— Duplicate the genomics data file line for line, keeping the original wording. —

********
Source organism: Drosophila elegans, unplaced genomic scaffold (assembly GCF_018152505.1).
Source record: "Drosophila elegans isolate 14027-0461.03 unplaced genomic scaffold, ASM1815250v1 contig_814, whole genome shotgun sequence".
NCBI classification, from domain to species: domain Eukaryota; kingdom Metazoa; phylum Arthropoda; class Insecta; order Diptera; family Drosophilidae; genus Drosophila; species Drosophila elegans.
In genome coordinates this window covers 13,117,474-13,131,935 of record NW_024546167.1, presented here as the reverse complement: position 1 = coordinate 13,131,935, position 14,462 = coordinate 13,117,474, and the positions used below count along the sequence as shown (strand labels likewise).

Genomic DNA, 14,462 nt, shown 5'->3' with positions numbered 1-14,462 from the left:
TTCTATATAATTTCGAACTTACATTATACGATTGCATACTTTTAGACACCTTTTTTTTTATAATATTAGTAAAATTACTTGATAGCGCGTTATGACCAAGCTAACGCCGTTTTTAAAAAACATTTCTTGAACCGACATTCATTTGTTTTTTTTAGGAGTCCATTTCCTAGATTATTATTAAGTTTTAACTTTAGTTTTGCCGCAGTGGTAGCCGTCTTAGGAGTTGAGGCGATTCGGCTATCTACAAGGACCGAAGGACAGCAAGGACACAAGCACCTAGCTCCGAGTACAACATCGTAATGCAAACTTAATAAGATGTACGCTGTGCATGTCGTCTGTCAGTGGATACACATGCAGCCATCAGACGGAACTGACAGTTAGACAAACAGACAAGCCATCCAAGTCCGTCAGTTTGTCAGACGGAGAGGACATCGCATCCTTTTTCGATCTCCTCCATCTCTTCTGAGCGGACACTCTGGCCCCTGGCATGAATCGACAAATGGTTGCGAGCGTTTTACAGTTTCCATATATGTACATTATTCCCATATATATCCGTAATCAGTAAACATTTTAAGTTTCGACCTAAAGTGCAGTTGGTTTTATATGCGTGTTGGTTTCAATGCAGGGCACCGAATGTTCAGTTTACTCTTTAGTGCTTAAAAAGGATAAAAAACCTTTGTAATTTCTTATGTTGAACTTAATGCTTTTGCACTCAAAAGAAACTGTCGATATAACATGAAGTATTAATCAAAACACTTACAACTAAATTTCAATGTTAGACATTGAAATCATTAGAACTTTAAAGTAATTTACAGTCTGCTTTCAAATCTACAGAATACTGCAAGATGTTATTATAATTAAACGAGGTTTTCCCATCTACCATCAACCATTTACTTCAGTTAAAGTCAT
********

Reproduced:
Source organism: Drosophila elegans, unplaced genomic scaffold (assembly GCF_018152505.1).
Source record: "Drosophila elegans isolate 14027-0461.03 unplaced genomic scaffold, ASM1815250v1 contig_814, whole genome shotgun sequence".
NCBI classification, from domain to species: domain Eukaryota; kingdom Metazoa; phylum Arthropoda; class Insecta; order Diptera; family Drosophilidae; genus Drosophila; species Drosophila elegans.
In genome coordinates this window covers 13,117,474-13,131,935 of record NW_024546167.1, presented here as the reverse complement: position 1 = coordinate 13,131,935, position 14,462 = coordinate 13,117,474, and the positions used below count along the sequence as shown (strand labels likewise).

Genomic DNA, 14,462 nt, shown 5'->3' with positions numbered 1-14,462 from the left:
TTCTATATAATTTCGAACTTACATTATACGATTGCATACTTTTAGACACCTTTTTTTTTATAATATTAGTAAAATTACTTGATAGCGCGTTATGACCAAGCTAACGCCGTTTTTAAAAAACATTTCTTGAACCGACATTCATTTGTTTTTTTTAGGAGTCCATTTCCTAGATTATTATTAAGTTTTAACTTTAGTTTTGCCGCAGTGGTAGCCGTCTTAGGAGTTGAGGCGATTCGGCTATCTACAAGGACCGAAGGACAGCAAGGACACAAGCACCTAGCTCCGAGTACAACATCGTAATGCAAACTTAATAAGATGTACGCTGTGCATGTCGTCTGTCAGTGGATACACATGCAGCCATCAGACGGAACTGACAGTTAGACAAACAGACAAGCCATCCAAGTCCGTCAGTTTGTCAGACGGAGAGGACATCGCATCCTTTTTCGATCTCCTCCATCTCTTCTGAGCGGACACTCTGGCCCCTGGCATGAATCGACAAATGGTTGCGAGCGTTTTACAGTTTCCATATATGTACATTATTCCCATATATATCCGTAATCAGTAAACATTTTAAGTTTCGACCTAAAGTGCAGTTGGTTTTATATGCGTGTTGGTTTCAATGCAGGGCACCGAATGTTCAGTTTACTCTTTAGTGCTTAAAAAGGATAAAAAACCTTTGTAATTTCTTATGTTGAACTTAATGCTTTTGCACTCAAAAGAAACTGTCGATATAACATGAAGTATTAATCAAAACACTTACAACTAAATTTCAATGTTAGACATTGAAATCATTAGAACTTTAAAGTAATTTACAGTCTGCTTTCAAATCTACAGAATACTGCAAGATGTTATTATAATTAAACGAGGTTTTCCCATCTACCATCAACCATTTACTTCAGTTAAAGTCAT